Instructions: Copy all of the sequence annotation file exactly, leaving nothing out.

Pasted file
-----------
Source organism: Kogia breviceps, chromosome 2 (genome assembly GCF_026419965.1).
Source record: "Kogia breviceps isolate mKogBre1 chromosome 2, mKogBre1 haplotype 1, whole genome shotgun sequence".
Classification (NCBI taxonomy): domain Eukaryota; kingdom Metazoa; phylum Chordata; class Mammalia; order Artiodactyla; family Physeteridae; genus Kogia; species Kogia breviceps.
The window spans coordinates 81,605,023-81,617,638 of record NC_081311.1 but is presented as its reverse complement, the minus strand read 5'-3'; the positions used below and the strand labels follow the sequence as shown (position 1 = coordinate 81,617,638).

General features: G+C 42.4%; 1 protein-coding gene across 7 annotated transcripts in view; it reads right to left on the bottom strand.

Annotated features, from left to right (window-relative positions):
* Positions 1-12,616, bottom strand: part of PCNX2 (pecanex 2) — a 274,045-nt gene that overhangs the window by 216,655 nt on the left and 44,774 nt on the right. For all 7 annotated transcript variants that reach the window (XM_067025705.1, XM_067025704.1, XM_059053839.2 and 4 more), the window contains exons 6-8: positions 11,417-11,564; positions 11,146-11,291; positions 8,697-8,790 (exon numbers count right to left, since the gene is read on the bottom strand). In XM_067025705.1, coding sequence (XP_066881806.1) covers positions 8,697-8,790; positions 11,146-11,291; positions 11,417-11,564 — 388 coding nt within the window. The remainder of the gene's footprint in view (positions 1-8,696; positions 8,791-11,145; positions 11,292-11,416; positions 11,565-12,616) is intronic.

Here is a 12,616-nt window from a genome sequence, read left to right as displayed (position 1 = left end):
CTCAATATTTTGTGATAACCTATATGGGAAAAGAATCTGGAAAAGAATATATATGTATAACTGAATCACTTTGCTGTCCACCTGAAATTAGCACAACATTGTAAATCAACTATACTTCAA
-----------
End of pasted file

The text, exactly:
Source organism: Kogia breviceps, chromosome 2 (genome assembly GCF_026419965.1).
Source record: "Kogia breviceps isolate mKogBre1 chromosome 2, mKogBre1 haplotype 1, whole genome shotgun sequence".
Classification (NCBI taxonomy): domain Eukaryota; kingdom Metazoa; phylum Chordata; class Mammalia; order Artiodactyla; family Physeteridae; genus Kogia; species Kogia breviceps.
The window spans coordinates 81,605,023-81,617,638 of record NC_081311.1 but is presented as its reverse complement, the minus strand read 5'-3'; the positions used below and the strand labels follow the sequence as shown (position 1 = coordinate 81,617,638).

General features: G+C 42.4%; 1 protein-coding gene across 7 annotated transcripts in view; it reads right to left on the bottom strand.

Annotated features, from left to right (window-relative positions):
* Positions 1-12,616, bottom strand: part of PCNX2 (pecanex 2) — a 274,045-nt gene that overhangs the window by 216,655 nt on the left and 44,774 nt on the right. For all 7 annotated transcript variants that reach the window (XM_067025705.1, XM_067025704.1, XM_059053839.2 and 4 more), the window contains exons 6-8: positions 11,417-11,564; positions 11,146-11,291; positions 8,697-8,790 (exon numbers count right to left, since the gene is read on the bottom strand). In XM_067025705.1, coding sequence (XP_066881806.1) covers positions 8,697-8,790; positions 11,146-11,291; positions 11,417-11,564 — 388 coding nt within the window. The remainder of the gene's footprint in view (positions 1-8,696; positions 8,791-11,145; positions 11,292-11,416; positions 11,565-12,616) is intronic.

Here is a 12,616-nt window from a genome sequence, read left to right as displayed (position 1 = left end):
CTCAATATTTTGTGATAACCTATATGGGAAAAGAATCTGGAAAAGAATATATATGTATAACTGAATCACTTTGCTGTCCACCTGAAATTAGCACAACATTGTAAATCAACTATACTTCAA